Syria's Opposition Movement

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This story is based on a radio interview. Listen to the full interview.

Audio Transcript:

Marco Werman: The Syrian government continues to restrict media access to the country. Much of what we know about the unrest there is based on information collected by dissident groups outside the country. Hivin Kako works for the Syrian Observatory for Human Rights based in London. She translates from Arabic into English for the group. The Observatory relies on activists inside Syria for information. Kako says one of them was Ziad al-Obeidi.

Hivin Kako: Ziad al-Obeidi was an activist. He joined the Syrian Observatory for Human Rights in May this year and he was killed on the 15th of October, 2011 by security forces.

Werman: And he's from the northeast of Syria. Is that significant?

Kako: Yes, it is because demonstrations started in the very south of the country in Deraa, and then it spread across the country and it has reached the far northeast of the country by the border with Iraq.

Werman: Okay, so that's kind of the background. What kind of information was Mr. al-Obeidi providing for the Syrian Observatory for Human Rights?

Kako: What is important maybe is first to say is about Ziad. Ziad was actually working within Saudi Arabia and decided to leave a country and a job, well-paid job, to come back to Syria to join the revolution to help his people and to become an activist.

Werman: So everything it sounds like was on the line for him as an individual. He wanted to work on behalf of democracy in Syria, the job be damned if you will.

Kako: And he'd become one of the dominant activists that worked for the Syrian Observatory for Human Rights.

Werman: So what did he do for you actually?

Kako: The north is this very poor area where hardly there is communication. He wanted to, he approached the Syrian Observatory to give them the news as an activist and to report what's happening there because the state TV in Syria wanted to say all these people are armed people, this protests are not peaceful protests. So he wanted to say this is not true, so he was organizing the peaceful protests and he was reporting what's happening there because there is a lack of information coming there.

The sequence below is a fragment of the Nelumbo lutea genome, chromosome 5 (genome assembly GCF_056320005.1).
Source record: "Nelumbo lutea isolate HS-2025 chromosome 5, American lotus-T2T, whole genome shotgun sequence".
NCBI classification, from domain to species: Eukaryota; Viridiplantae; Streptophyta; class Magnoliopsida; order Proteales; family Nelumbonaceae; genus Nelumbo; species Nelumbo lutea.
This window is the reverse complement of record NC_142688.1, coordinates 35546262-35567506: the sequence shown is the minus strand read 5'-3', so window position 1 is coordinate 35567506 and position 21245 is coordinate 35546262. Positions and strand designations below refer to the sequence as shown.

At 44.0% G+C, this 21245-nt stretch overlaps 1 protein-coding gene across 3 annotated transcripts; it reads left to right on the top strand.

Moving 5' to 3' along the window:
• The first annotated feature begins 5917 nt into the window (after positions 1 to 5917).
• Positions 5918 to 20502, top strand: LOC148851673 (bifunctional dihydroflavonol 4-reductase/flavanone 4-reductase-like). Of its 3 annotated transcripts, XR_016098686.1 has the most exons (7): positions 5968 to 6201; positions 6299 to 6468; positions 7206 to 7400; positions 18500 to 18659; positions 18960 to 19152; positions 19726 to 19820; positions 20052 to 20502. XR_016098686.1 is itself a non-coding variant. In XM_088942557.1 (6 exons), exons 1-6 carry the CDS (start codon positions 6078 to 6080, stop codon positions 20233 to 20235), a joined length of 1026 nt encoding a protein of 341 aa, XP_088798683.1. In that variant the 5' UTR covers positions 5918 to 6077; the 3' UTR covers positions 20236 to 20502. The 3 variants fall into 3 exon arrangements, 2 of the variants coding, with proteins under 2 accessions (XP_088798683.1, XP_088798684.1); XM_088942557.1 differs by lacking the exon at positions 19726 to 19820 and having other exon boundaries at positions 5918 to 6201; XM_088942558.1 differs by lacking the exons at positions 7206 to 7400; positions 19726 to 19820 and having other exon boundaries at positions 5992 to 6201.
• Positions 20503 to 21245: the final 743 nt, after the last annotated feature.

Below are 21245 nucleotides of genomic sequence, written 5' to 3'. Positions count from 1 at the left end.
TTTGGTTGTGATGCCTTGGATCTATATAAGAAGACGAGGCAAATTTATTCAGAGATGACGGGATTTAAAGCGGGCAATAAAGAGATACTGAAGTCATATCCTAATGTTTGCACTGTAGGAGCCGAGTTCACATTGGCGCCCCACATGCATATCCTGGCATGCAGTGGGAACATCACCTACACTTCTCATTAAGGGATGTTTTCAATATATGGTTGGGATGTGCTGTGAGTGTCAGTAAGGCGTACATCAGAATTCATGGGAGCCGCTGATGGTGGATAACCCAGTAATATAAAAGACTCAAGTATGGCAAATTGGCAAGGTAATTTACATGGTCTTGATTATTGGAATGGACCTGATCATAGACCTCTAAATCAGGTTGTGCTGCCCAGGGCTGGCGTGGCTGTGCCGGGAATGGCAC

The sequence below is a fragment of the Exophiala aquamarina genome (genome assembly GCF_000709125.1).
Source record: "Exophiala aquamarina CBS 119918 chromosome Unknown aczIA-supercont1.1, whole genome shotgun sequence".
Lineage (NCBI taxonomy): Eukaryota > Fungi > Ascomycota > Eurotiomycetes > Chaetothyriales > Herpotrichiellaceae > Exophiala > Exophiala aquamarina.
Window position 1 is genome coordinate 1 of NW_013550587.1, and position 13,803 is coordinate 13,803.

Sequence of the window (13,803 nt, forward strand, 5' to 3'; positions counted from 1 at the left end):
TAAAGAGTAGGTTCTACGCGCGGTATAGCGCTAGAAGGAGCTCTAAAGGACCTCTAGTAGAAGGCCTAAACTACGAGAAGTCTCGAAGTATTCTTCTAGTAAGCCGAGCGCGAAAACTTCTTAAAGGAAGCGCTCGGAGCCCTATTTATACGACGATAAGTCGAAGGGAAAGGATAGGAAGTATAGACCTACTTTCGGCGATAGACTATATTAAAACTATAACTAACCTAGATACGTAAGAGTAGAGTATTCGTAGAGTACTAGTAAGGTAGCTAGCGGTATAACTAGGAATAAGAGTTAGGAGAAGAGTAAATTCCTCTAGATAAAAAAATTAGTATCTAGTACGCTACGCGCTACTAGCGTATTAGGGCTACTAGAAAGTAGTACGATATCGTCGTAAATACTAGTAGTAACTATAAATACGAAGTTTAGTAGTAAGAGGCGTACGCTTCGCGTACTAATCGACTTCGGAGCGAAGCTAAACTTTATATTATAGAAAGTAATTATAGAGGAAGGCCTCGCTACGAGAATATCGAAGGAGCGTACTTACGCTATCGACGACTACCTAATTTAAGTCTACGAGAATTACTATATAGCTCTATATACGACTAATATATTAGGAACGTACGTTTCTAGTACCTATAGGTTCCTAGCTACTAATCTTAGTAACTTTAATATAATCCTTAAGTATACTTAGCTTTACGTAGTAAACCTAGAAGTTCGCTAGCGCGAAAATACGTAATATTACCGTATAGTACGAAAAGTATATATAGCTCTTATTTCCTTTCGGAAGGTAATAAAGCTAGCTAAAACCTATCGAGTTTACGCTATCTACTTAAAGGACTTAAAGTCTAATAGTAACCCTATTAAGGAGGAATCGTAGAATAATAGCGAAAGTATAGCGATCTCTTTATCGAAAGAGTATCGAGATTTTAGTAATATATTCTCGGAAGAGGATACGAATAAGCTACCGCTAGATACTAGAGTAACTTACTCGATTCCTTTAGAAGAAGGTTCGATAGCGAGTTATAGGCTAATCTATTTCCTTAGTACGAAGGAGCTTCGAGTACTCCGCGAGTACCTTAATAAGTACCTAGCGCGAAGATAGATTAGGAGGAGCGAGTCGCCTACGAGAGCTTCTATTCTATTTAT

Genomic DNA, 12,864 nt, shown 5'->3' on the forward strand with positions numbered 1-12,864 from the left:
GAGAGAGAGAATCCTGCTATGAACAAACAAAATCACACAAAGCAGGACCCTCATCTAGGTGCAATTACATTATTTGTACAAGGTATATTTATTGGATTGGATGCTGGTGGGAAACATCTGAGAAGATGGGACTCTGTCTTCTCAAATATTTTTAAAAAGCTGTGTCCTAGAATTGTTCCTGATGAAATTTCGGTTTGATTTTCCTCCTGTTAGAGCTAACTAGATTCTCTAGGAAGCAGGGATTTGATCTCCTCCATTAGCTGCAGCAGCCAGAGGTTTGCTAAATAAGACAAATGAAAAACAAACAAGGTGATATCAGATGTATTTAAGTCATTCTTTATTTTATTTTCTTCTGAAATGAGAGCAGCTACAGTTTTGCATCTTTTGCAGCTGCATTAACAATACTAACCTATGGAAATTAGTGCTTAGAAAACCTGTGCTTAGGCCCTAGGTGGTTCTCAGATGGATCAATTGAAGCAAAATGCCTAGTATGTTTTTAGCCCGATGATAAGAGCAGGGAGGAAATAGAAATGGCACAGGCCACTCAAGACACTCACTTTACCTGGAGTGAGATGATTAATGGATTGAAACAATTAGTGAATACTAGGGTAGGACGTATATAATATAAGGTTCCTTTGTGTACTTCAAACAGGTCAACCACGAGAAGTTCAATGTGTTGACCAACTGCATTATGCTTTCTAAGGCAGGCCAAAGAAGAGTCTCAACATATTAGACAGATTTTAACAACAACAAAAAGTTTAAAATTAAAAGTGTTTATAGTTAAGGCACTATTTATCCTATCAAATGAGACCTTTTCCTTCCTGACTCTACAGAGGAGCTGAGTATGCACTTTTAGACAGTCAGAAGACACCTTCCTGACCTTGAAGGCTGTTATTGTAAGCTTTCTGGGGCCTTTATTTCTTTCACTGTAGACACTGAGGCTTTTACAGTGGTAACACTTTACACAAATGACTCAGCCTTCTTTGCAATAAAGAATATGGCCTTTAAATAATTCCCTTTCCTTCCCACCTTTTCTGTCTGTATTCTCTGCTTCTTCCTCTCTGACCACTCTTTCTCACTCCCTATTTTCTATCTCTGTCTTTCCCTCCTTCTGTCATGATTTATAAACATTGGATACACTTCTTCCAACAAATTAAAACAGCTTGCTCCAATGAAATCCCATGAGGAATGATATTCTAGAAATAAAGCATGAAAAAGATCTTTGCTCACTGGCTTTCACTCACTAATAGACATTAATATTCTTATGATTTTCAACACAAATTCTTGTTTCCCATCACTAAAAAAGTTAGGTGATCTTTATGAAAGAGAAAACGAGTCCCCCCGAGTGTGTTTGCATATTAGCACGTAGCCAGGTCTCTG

Werman: What happened to Ziad al-Obeidi? Was he targeted by the government?

Kako: Yes, he was targeted by the government about month before he died, he was killed. And he ran away and he hid for a month, but eventually they found him and during a raid he was killed in gunfire by security forces.

Werman: And how did the government figure out that, I mean did they target him because he was communicating with your organization?

Kako: No, it wasn't because of the organization. The organization is very careful and tries its best not to let anybody know who its members are. But he was targeted because he was active on ground as well with protests. That's why he was targeted.

Werman: Is his family in the city in the northeast?

Kako: Yes, his family is still in the northeast. I mean he's married. He was 42 years old and he has three children under the age of 10. And his wife is there as well.

Werman: He knew he was taking a big risk going back to Syria and engaging in these demonstrations. Just to get a sense of his motivation, why did he do it?

Kako: Well, he just, he did it because he loved the country and he fought for it. And he wanted to prove a point that these peaceful demonstrations, people want a democratic life, people want to get what they have been deprived of over years and years. There is a lot of resources in Syria, but the people aren't benefitting, so people want a better life, a democratic life. They want a change because they have suffered a lot over 40 years of al-Assad's regime.

Werman: Hivin Kako, thank you very much indeed for your time.

Kako: Thank you.

Werman: Hivin Kako is with the Syrian Observatory for Human Rights based in London.